On the anniversary of Fountain’s rejection
In April 1917, the artist Marcel Duchamp submitted, pseudonymously, a common urinal as a work of art to a group show in New York. It was rejected and caused great controversy. This piece, dubbed the most influential art work of the 20th century, is often seen as the birth of conceptual art. Duchamp coined the idea of art as choice on the part of the artist. The object is qualified as art because an artist chooses it.
But is that it? Could it have been any old thing? Remember that this is Reyner Banham’s “machine age,” a time when mass production really hit the store shelves, unleashing an extraordinary range of consumer products — typewriters, kitchen devices, snow shovels, plumbing fixtures.
Duchamp saw a new world opening up. These goods displayed an inherent conflict, or irony: in optimizing its function, each object revealed a fascinating new form, beautiful in its own right. Yet the object was machine-produced — the trace of the creator’s hand was completely eliminated. There are symbolic readings of Duchamp’s urinal — some have seen it as a sitting Buddha, or Madonna, or a uterine/vaginal form — and these readings follow from the artist’s choice.
At the same moment in history, Le Corbusier had moved to Paris and was writing articles in L’Esprit Nouveau. He complained that architects were ignoring, “not seeing,” exciting technological developments in engineering and construction. Engineers, not architects, were designing amazing new factories that were airy, clean, efficient — and beautiful — as well as ocean liners and automobiles. Architects failed to appreciate these new forms and did not consider them “architecture.” In the most influential architecture book of the 20th century, Vers une architecture, Le Corbusier presents these factories and ocean liners as important architecture, while warning about the waning influence of architects.
Look at Duchamp and Le Corbusier together. They both recognized new developments in machine-age technology, outside their disciplines of art and architecture. In both cases, the discipline appears in crisis, threatened by the technology. Duchamp says, “painting is finished” (both by mass production — the propeller is more beautiful than a painting — and photography). Le Corbusier laments the weakness of architecture compared to the feats of engineering.
It is probably true that every artistic movement originates from a technological development outside the realm of art that is incorporated by artists with the impulse to integrate, who undoubtedly meet resistance from the establishment. Andy Warhol, half a century later, was the successor to Duchamp in the age of the image, recognizing the power of mass imagery and mass marketing in post-war America.
Duchamp recognized the transformation of the world of objects, that the sphere of mass-produced goods was connected conceptually to the sphere of art objects. Le Corbusier recognized that architecture needed to incorporate the efficiency and even recognize the beauty of machine-age engineering. As architects today, we must recognize that the network, connectedness, and the media content flowing through it are absolutely critical elements of our built environment, both as a space for action (in which we act) and as a production space (a means to build better).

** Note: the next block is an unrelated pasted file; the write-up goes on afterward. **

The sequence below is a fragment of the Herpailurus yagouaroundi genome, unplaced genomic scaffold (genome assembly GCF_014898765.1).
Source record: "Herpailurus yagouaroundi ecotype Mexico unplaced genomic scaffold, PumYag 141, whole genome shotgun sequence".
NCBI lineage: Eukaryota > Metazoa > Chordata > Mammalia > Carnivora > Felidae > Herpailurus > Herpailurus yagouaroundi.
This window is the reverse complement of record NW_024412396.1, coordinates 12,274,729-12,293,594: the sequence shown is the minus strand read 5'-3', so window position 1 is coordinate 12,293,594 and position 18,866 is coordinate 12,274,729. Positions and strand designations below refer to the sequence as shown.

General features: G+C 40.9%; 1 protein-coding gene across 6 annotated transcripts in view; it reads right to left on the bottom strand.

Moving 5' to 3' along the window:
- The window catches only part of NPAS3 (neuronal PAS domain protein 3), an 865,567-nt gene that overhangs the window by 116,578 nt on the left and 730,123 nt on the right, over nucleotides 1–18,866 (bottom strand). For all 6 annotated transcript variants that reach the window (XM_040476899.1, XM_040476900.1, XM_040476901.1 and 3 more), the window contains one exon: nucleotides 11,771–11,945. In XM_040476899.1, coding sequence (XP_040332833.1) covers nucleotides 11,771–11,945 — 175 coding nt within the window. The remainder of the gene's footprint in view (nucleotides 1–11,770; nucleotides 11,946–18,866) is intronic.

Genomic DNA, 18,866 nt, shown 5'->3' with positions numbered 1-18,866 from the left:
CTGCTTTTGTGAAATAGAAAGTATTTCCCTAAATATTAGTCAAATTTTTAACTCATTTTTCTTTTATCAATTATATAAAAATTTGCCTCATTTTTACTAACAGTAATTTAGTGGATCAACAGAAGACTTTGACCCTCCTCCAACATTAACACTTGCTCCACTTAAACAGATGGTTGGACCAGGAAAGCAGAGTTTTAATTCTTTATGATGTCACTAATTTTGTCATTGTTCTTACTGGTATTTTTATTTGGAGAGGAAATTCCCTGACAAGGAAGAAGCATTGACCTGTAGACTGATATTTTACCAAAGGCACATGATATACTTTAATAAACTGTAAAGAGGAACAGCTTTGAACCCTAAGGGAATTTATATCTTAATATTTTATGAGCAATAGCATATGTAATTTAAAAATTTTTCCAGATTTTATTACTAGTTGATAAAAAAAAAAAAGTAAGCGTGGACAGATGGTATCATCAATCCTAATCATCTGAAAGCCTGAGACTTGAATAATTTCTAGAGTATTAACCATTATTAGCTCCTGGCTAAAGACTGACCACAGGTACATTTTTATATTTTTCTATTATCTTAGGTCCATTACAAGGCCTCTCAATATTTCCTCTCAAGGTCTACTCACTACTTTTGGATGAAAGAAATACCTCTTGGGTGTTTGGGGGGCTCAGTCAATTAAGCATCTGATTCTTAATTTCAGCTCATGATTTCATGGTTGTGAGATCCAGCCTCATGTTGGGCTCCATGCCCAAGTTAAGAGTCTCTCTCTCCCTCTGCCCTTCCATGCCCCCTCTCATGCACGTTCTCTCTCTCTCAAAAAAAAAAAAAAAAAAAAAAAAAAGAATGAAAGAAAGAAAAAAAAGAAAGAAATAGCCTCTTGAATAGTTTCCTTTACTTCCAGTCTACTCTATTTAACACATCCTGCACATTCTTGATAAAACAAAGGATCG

Advances in building green and in incorporating networked technology will enable architects (or their successors) to design the next generation of inhabited spaces. The organization of these spaces will certainly incorporate the recognizable signs of our habits as social beings seeking shelter and pleasure, but they will be organized in new ways that we have only begun to imagine.
I started MESH with a seemingly simple question — what is the relationship between architectural (physical) space and networked (“virtual”) space? In a practice designing for both built and Internet realms, we explore the crossover. For twenty years we have built spaces, web sites, and hybrids of the two.
In examining the physical and virtual realms, recall the distinction between experience and information. We have historically tended to separate these categories. In Le Corbusier’s era, critics were concerned that the new media of the modern city — news, cinema — would preempt real experience, which requires continuous interaction with people and the immediate environment over a period of time. But we adapted: the newspaper is information, but reading the newspaper in the park or a café is an experience; going to cinema became a common social experience. Similarly, today, in the Internet’s adolescence, experience online (gaming, shopping, Facebook, etc.) is commonly accepted, if grudgingly, as experience. And we are only beginning to understand the implications of this transformation.